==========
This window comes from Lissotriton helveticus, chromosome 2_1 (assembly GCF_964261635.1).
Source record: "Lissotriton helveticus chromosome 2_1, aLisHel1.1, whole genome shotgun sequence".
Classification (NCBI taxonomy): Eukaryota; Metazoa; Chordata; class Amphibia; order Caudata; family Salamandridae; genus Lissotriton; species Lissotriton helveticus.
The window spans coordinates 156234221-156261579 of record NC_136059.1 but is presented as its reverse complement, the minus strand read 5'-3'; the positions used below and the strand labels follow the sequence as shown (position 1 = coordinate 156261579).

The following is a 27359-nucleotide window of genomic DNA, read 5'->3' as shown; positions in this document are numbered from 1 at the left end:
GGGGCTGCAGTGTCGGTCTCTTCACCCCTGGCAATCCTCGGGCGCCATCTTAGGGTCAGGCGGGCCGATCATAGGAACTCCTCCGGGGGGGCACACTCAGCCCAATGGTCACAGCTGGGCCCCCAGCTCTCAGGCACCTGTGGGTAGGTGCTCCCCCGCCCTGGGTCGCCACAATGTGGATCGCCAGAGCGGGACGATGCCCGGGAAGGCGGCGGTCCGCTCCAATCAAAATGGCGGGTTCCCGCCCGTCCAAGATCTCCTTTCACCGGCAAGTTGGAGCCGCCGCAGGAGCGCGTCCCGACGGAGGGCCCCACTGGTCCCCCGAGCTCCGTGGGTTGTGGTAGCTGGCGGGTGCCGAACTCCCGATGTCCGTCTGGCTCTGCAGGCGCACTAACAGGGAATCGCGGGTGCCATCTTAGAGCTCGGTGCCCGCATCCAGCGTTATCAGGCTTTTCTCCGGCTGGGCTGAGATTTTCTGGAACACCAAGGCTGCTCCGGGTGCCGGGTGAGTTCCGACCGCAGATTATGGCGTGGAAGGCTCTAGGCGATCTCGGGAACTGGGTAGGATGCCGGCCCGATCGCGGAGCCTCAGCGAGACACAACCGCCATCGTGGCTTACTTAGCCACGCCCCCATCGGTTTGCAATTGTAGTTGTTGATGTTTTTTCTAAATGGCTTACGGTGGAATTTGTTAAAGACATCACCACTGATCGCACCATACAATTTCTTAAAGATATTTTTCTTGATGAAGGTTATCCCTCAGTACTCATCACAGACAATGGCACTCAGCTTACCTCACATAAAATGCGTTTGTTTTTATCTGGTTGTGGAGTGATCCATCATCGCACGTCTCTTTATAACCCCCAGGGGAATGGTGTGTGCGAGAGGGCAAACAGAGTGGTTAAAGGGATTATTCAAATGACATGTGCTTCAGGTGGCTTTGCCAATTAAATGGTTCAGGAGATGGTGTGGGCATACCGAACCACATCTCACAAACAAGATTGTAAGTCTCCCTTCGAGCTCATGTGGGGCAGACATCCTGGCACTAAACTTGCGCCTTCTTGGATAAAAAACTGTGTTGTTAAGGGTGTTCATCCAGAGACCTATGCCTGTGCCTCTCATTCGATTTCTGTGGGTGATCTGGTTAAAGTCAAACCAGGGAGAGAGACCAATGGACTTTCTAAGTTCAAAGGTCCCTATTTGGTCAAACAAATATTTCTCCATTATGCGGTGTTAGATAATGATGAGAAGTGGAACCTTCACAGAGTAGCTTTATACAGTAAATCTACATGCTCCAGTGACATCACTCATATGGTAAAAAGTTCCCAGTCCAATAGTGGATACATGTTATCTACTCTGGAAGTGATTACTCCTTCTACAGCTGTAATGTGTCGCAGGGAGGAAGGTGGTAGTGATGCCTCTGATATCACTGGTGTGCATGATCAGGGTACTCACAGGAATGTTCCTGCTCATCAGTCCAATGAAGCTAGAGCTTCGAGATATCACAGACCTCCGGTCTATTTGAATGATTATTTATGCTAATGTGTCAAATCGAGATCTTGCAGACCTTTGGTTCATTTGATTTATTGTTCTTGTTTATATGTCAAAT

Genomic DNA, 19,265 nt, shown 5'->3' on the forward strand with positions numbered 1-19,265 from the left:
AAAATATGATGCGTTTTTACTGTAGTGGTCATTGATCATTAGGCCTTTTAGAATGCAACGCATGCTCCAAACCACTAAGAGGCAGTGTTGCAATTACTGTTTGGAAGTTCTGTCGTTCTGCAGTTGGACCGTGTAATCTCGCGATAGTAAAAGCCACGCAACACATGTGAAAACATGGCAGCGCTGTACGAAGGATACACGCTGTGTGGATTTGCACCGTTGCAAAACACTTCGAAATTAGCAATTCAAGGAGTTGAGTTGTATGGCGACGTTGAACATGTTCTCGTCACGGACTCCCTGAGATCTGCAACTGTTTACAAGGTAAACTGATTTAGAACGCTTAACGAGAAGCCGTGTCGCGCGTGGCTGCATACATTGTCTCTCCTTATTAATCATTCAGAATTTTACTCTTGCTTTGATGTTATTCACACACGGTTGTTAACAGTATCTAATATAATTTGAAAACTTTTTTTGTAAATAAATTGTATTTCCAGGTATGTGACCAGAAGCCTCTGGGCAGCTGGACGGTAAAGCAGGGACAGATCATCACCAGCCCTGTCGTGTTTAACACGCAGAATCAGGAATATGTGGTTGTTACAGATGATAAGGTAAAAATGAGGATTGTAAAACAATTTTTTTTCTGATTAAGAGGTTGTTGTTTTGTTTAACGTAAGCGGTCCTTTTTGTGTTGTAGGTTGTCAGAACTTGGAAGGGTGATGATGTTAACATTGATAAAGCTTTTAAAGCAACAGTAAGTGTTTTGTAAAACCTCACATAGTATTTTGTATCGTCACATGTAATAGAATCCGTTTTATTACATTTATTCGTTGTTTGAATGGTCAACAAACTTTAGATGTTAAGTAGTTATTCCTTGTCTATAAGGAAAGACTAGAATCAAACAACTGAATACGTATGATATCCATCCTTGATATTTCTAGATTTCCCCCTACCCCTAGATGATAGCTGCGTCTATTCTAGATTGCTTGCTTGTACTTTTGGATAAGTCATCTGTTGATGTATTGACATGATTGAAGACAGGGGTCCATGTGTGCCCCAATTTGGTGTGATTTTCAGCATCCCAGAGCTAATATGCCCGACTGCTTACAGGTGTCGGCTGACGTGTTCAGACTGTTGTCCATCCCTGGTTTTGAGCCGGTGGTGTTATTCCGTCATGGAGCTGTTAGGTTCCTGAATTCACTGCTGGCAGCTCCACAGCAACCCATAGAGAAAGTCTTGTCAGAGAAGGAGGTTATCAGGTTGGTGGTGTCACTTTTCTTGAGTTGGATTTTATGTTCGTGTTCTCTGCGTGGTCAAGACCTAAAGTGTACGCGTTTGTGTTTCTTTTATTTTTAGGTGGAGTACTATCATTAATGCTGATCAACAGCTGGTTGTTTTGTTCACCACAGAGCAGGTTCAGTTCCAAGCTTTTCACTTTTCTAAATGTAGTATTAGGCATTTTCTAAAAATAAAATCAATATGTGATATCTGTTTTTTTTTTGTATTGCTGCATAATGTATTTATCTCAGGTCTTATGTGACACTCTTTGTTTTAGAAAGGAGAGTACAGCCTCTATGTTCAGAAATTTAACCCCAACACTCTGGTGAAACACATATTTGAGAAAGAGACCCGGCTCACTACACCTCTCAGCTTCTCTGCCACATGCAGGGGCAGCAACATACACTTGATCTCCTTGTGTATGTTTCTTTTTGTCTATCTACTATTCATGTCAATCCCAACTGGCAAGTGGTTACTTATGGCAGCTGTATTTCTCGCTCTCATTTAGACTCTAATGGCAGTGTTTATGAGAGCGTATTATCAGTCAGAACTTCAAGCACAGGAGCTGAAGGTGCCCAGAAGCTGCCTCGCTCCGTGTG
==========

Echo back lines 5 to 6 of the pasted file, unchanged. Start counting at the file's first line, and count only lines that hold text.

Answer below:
The following is a 27359-nucleotide window of genomic DNA, read 5'->3' as shown; positions in this document are numbered from 1 at the left end:
GGGGCTGCAGTGTCGGTCTCTTCACCCCTGGCAATCCTCGGGCGCCATCTTAGGGTCAGGCGGGCCGATCATAGGAACTCCTCCGGGGGGGCACACTCAGCCCAATGGTCACAGCTGGGCCCCCAGCTCTCAGGCACCTGTGGGTAGGTGCTCCCCCGCCCTGGGTCGCCACAATGTGGATCGCCAGAGCGGGACGATGCCCGGGAAGGCGGCGGTCCGCTCCAATCAAAATGGCGGGTTCCCGCCCGTCCAAGATCTCCTTTCACCGGCAAGTTGGAGCCGCCGCAGGAGCGCGTCCCGACGGAGGGCCCCACTGGTCCCCCGAGCTCCGTGGGTTGTGGTAGCTGGCGGGTGCCGAACTCCCGATGTCCGTCTGGCTCTGCAGGCGCACTAACAGGGAATCGCGGGTGCCATCTTAGAGCTCGGTGCCCGCATCCAGCGTTATCAGGCTTTTCTCCGGCTGGGCTGAGATTTTCTGGAACACCAAGGCTGCTCCGGGTGCCGGGTGAGTTCCGACCGCAGATTATGGCGTGGAAGGCTCTAGGCGATCTCGGGAACTGGGTAGGATGCCGGCCCGATCGCGGAGCCTCAGCGAGACACAACCGCCATCGTGGCTTACTTAGCCACGCCCCCATCGGTTTGCAATTGTAGTTGTTGATGTTTTTTCTAAATGGCTTACGGTGGAATTTGTTAAAGACATCACCACTGATCGCACCATACAATTTCTTAAAGATATTTTTCTTGATGAAGGTTATCCCTCAGTACTCATCACAGACAATGGCACTCAGCTTACCTCACATAAAATGCGTTTGTTTTTATCTGGTTGTGGAGTGATCCATCATCGCACGTCTCTTTATAACCCCCAGGGGAATGGTGTGTGCGAGAGGGCAAACAGAGTGGTTAAAGGGATTATTCAAATGACATGTGCTTCAGGTGGCTTTGCCAATTAAATGGTTCAGGAGATGGTGTGGGCATACCGAACCACATCTCACAAACAAGATTGTAAGTCTCCCTTCGAGCTCATGTGGGGCAGACATCCTGGCACTAAACTTGCGCCTTCTTGGATAAAAAACTGTGTTGTTAAGGGTGTTCATCCAGAGACCTATGCCTGTGCCTCTCATTCGATTTCTGTGGGTGATCTGGTTAAAGTCAAACCAGGGAGAGAGACCAATGGACTTTCTAAGTTCAAAGGTCCCTATTTGGTCAAACAAATATTTCTCCATTATGCGGTGTTAGATAATGATGAGAAGTGGAACCTTCACAGAGTAGCTTTATACAGTAAATCTACATGCTCCAGTGACATCACTCATATGGTAAAAAGTTCCCAGTCCAATAGTGGATACATGTTATCTACTCTGGAAGTGATTACTCCTTCTACAGCTGTAATGTGTCGCAGGGAGGAAGGTGGTAGTGATGCCTCTGATATCACTGGTGTGCATGATCAGGGTACTCACAGGAATGTTCCTGCTCATCAGTCCAATGAAGCTAGAGCTTCGAGATATCACAGACCTCCGGTCTATTTGAATGATTATTTATGCTAATGTGTCAAATCGAGATCTTGCAGACCTTTGGTTCATTTGATTTATTGTTCTTGTTTATATGTCAAAT